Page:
Last year, some experts, including Dan Diekema, an epidemiologist at the University of Iowa, were hopeful that the holiday weekend would mark the beginning of the end to the threat of the virus in the United States. “In retrospect, I was far too optimistic,” he said in an interview on Friday, adding that he has since stopped making predictions. “I could not imagine the tragedy that would ensue over the past year.”
The virus has continued to spread, as variants emerge that are able to sicken even those who are fully vaccinated. Another Omicron subvariant became dominant this week and known cases have climbed.
In 2020, when the U.S. was on the cusp of recording 100,000 deaths from the coronavirus in late May, officials urged Americans not to travel for the weekend. State reopenings were emerging but many parades and other large gatherings were canceled. In 2021, the known death count was nearing 600,000, but the widening availability of vaccines, along with the federal guidance that it was safe for fully vaccinated people to take their masks off in most indoor settings, inspired public gatherings to return. Some concerns then shifted to sold-out hotel rooms, lifeguard shortages and a scarcity of chlorine tablets for backyard pools.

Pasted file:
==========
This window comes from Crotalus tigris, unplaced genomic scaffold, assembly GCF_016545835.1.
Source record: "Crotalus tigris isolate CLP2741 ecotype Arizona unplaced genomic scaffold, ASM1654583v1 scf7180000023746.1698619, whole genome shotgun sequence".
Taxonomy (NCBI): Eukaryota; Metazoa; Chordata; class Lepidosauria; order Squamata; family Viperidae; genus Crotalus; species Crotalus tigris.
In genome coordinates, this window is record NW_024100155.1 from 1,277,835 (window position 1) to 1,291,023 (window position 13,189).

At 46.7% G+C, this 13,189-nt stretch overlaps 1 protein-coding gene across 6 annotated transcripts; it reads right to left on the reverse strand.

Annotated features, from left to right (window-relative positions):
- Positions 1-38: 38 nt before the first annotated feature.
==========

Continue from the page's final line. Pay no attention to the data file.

This year, Memorial Day observations are not being scrapped nationwide. In recent weeks, confirmed daily U.S. cases have been rising and are believed to be undercounted. While new deaths are relatively low, the total number of known U.S. Covid deaths recently surpassed one million.
Health officials in the Biden administration continue to warn of risks especially to more vulnerable people, but federal health guidance has shifted to focus on the stress to health care systems. Last month, a federal judge struck down a mask mandate on public transport and the country’s largest airlines promptly followed suit, ending a mask requirement after nearly two years of the practice.